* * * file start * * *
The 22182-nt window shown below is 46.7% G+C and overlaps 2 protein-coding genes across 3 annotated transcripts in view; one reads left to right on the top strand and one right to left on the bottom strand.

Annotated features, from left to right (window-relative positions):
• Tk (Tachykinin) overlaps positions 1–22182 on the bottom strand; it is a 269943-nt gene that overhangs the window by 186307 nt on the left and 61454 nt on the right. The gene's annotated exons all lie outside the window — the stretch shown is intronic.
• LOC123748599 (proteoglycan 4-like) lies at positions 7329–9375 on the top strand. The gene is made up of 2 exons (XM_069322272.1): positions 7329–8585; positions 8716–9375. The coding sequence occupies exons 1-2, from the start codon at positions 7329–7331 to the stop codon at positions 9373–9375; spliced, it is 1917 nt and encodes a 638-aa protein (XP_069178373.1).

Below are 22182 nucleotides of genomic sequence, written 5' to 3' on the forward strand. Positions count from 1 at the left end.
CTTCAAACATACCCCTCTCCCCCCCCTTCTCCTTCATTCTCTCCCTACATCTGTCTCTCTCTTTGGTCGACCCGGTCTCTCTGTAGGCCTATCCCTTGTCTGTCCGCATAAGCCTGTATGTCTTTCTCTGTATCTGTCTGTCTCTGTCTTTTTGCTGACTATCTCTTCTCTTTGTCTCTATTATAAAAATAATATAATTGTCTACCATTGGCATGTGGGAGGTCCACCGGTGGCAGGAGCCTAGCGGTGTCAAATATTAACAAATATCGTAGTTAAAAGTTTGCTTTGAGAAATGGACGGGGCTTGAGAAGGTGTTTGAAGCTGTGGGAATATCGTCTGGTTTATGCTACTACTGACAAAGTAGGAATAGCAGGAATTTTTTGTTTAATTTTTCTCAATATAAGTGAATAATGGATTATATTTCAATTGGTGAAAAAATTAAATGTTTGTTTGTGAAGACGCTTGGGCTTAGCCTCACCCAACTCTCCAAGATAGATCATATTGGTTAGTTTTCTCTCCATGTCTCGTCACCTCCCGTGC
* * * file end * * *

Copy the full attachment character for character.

The 22182-nt window shown below is 46.7% G+C and overlaps 2 protein-coding genes across 3 annotated transcripts in view; one reads left to right on the top strand and one right to left on the bottom strand.

Annotated features, from left to right (window-relative positions):
• Tk (Tachykinin) overlaps positions 1–22182 on the bottom strand; it is a 269943-nt gene that overhangs the window by 186307 nt on the left and 61454 nt on the right. The gene's annotated exons all lie outside the window — the stretch shown is intronic.
• LOC123748599 (proteoglycan 4-like) lies at positions 7329–9375 on the top strand. The gene is made up of 2 exons (XM_069322272.1): positions 7329–8585; positions 8716–9375. The coding sequence occupies exons 1-2, from the start codon at positions 7329–7331 to the stop codon at positions 9373–9375; spliced, it is 1917 nt and encodes a 638-aa protein (XP_069178373.1).

Below are 22182 nucleotides of genomic sequence, written 5' to 3' on the forward strand. Positions count from 1 at the left end.
CTTCAAACATACCCCTCTCCCCCCCCTTCTCCTTCATTCTCTCCCTACATCTGTCTCTCTCTTTGGTCGACCCGGTCTCTCTGTAGGCCTATCCCTTGTCTGTCCGCATAAGCCTGTATGTCTTTCTCTGTATCTGTCTGTCTCTGTCTTTTTGCTGACTATCTCTTCTCTTTGTCTCTATTATAAAAATAATATAATTGTCTACCATTGGCATGTGGGAGGTCCACCGGTGGCAGGAGCCTAGCGGTGTCAAATATTAACAAATATCGTAGTTAAAAGTTTGCTTTGAGAAATGGACGGGGCTTGAGAAGGTGTTTGAAGCTGTGGGAATATCGTCTGGTTTATGCTACTACTGACAAAGTAGGAATAGCAGGAATTTTTTGTTTAATTTTTCTCAATATAAGTGAATAATGGATTATATTTCAATTGGTGAAAAAATTAAATGTTTGTTTGTGAAGACGCTTGGGCTTAGCCTCACCCAACTCTCCAAGATAGATCATATTGGTTAGTTTTCTCTCCATGTCTCGTCACCTCCCGTGC